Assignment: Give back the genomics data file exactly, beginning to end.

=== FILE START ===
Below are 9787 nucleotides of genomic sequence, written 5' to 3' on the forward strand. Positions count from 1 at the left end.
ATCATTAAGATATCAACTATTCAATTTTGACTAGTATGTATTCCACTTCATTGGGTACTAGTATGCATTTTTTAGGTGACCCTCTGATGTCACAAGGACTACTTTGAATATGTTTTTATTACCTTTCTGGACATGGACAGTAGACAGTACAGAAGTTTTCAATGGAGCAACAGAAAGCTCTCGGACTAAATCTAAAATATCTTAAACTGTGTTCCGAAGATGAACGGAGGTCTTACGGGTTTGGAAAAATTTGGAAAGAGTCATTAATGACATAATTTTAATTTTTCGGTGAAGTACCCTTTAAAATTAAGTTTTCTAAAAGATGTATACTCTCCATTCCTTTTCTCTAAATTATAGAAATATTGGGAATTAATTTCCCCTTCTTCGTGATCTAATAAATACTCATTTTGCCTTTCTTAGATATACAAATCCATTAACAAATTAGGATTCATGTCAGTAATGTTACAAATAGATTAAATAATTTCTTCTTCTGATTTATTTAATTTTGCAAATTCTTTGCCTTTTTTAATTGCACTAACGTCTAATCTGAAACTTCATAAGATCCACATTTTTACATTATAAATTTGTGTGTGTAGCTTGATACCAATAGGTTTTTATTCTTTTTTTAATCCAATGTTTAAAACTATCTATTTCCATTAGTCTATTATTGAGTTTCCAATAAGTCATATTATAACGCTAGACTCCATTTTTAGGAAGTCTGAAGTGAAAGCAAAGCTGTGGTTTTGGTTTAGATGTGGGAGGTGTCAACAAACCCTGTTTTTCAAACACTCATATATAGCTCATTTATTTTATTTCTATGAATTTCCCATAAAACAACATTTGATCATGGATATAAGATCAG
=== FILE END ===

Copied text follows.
Below are 9787 nucleotides of genomic sequence, written 5' to 3' on the forward strand. Positions count from 1 at the left end.
ATCATTAAGATATCAACTATTCAATTTTGACTAGTATGTATTCCACTTCATTGGGTACTAGTATGCATTTTTTAGGTGACCCTCTGATGTCACAAGGACTACTTTGAATATGTTTTTATTACCTTTCTGGACATGGACAGTAGACAGTACAGAAGTTTTCAATGGAGCAACAGAAAGCTCTCGGACTAAATCTAAAATATCTTAAACTGTGTTCCGAAGATGAACGGAGGTCTTACGGGTTTGGAAAAATTTGGAAAGAGTCATTAATGACATAATTTTAATTTTTCGGTGAAGTACCCTTTAAAATTAAGTTTTCTAAAAGATGTATACTCTCCATTCCTTTTCTCTAAATTATAGAAATATTGGGAATTAATTTCCCCTTCTTCGTGATCTAATAAATACTCATTTTGCCTTTCTTAGATATACAAATCCATTAACAAATTAGGATTCATGTCAGTAATGTTACAAATAGATTAAATAATTTCTTCTTCTGATTTATTTAATTTTGCAAATTCTTTGCCTTTTTTAATTGCACTAACGTCTAATCTGAAACTTCATAAGATCCACATTTTTACATTATAAATTTGTGTGTGTAGCTTGATACCAATAGGTTTTTATTCTTTTTTTAATCCAATGTTTAAAACTATCTATTTCCATTAGTCTATTATTGAGTTTCCAATAAGTCATATTATAACGCTAGACTCCATTTTTAGGAAGTCTGAAGTGAAAGCAAAGCTGTGGTTTTGGTTTAGATGTGGGAGGTGTCAACAAACCCTGTTTTTCAAACACTCATATATAGCTCATTTATTTTATTTCTATGAATTTCCCATAAAACAACATTTGATCATGGATATAAGATCAG